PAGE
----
In the Roaring Twenties, in the midst of what Canadian humorist Stephen Leacock called an “outbreak of psychology in America,” Henry Knight Miller, a 31-year-old Methodist minister, resigned his Brooklyn pulpit to start a psychology magazine for an American public eager to reap the personal benefits of the new science. Banking on this enormous popularity of psychology with the general public and his success in generating interest in his self-help sermons, Miller produced his first issue of Psychology: Health, Happiness, Success in April 1923. He told his readers that psychology held the keys to self-determination. As the science of mind, psychology was the royal road to health, happiness, and success. He expressed dismay at the inability of psychologists to communicate the practicality of their work to the public. But that would be his role. He would get beyond the jargon and technicalities of this new science and translate the research into prescriptions for public consumption.
Lauren Slater, the author of Opening Skinner’s Box, doesn’t promise health, happiness, and success to her readers, but she does promise, as a psychologist and author, to translate the arcane nature of some of psychology’s most famous experiments into a narrative for public understanding and appreciation. She writes, “It seemed sad that these insightful and dramatic stories were reduced to flatness that characterizes most scientific reports, and had therefore utterly failed to capture what only real narrative can – theme, desire, plot, history – this is what we are. The experiments described in this book … deserve to be not only reported on as research, but also celebrated as story, which is what I have here tried to do” (15). Alas, Slater is no more successful in explaining the nature and consequences of science in this book than was Miller in his magazine.
As one who believes that psychologists need to write more for public consumption, and less for ourselves, I began reading this book with high expectations. The goal of the book – to turn science into narrative – promised an interesting read, as did the 10 experiments selected for the book, studies by Skinner, Milgram, Rosenhan, Darley and Latane, Festinger, Harlow, Alexander, Loftus, Kandel, and Moniz. The book opens with a chapter on B. F. Skinner, a dangerous choice for any author claiming special explanatory skills, because Skinner’s work is both so elegantly simplistic in its description and so profoundly complex in its implications and the questions it raises. The chapter, like the book, is entitled “Opening Skinner’s Box,” a title that is ambiguous given the many boxes in Skinner’s life from his operant chambers; to the air crib where his younger daughter, Deborah, spent some of her time as an infant; to his early teaching machines. Reading the chapter does not clear up the ambiguity. Indeed, there is none of the focus in this chapter that a reader can find in later chapters, for example, on Milgram’s obedience studies or Loftus’ work on false memories.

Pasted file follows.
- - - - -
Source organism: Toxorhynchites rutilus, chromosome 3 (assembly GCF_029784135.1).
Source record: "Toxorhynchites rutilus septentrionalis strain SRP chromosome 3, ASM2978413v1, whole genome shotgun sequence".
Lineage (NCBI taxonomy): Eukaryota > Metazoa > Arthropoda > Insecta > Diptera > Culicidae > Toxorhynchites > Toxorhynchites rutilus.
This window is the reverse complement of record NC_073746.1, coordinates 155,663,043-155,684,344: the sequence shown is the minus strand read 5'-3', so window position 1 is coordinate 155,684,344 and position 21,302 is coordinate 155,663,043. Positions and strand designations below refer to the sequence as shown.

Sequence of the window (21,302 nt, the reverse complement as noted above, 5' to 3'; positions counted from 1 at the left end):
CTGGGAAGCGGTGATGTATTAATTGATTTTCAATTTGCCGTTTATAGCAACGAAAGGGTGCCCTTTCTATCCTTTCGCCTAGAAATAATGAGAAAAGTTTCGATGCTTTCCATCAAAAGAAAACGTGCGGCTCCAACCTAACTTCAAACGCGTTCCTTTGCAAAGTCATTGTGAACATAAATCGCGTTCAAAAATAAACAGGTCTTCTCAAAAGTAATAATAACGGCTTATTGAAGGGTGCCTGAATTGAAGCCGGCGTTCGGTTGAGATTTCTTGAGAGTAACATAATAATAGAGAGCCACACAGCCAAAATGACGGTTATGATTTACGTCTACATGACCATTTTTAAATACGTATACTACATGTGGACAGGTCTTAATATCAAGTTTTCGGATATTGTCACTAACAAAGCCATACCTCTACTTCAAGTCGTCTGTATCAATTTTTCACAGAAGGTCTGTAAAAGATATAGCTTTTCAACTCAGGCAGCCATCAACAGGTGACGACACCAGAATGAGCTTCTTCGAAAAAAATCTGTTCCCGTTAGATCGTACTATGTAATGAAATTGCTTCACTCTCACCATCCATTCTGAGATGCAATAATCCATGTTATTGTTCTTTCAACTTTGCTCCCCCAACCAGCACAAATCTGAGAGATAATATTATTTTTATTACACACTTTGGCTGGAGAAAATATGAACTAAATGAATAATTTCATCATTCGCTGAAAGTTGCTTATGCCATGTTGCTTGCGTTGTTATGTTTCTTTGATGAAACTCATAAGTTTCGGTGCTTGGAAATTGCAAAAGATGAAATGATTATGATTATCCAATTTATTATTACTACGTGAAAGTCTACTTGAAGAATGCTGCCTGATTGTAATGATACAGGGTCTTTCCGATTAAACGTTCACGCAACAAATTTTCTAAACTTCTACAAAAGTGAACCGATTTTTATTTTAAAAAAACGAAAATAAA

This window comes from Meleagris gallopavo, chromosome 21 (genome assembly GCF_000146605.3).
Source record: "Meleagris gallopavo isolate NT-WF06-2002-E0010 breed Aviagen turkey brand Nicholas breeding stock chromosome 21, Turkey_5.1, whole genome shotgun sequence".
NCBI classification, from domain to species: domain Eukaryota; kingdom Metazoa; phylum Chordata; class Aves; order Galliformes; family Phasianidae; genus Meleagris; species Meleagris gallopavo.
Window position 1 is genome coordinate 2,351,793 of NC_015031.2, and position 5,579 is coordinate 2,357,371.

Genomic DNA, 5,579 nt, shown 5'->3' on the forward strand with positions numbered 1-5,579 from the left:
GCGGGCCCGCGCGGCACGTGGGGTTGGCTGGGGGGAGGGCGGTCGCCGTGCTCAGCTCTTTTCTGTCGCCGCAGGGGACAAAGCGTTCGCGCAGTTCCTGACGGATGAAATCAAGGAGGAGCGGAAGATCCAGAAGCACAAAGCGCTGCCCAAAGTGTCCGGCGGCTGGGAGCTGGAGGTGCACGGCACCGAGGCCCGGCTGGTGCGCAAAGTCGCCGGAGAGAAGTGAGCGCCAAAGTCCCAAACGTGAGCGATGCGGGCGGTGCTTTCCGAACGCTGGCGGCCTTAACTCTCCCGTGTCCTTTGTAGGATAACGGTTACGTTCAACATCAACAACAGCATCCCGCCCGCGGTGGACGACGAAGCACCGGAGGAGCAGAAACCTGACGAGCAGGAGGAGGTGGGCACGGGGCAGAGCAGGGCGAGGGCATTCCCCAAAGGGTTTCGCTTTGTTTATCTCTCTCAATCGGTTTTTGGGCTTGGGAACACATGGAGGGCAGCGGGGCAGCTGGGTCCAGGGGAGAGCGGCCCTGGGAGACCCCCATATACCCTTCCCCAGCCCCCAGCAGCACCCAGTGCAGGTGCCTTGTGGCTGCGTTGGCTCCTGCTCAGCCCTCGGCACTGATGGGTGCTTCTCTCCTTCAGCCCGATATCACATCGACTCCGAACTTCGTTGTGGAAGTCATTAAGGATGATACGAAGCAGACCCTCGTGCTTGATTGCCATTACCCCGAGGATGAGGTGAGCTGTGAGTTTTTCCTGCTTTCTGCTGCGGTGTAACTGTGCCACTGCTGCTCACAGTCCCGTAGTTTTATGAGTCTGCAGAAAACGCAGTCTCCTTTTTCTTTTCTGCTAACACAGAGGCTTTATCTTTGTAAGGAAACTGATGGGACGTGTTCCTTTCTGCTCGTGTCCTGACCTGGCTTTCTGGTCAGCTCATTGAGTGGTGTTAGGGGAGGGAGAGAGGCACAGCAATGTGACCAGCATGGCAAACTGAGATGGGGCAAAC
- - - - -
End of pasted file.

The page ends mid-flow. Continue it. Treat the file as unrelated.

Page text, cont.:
The theme of the story of Skinner is still a mystery to me. The author seemed early on to be interested in Skinner’s notion of control but confessed that she did not read Skinner’s Beyond Freedom and Dignity (1971) until very late in her research. She is fascinated by the air crib and its effect on Deborah Skinner (Buzan), but evidently never made any effort to contact her. Indeed, there is no experiment of B. F. Skinner’s that is discussed in this chapter. Instead, the reader is told that when Skinner arrived at Harvard as a graduate student in 1928, psychology “was a numberless field sharing more with philosophy than physiology,” and that psychology was the stuff of “introspection” and “mentalism” (22). Not only is the author’s history off, but so is her basic comparative anatomy in her claim that rats “have brains no bigger than a boiled bean” (24). She does not understand the important distinction between reinforcement and reward. She wonders if Skinner realized at the end of his life “that the final act of life, which is death, cannot be learned or otherwise overcome” (27)?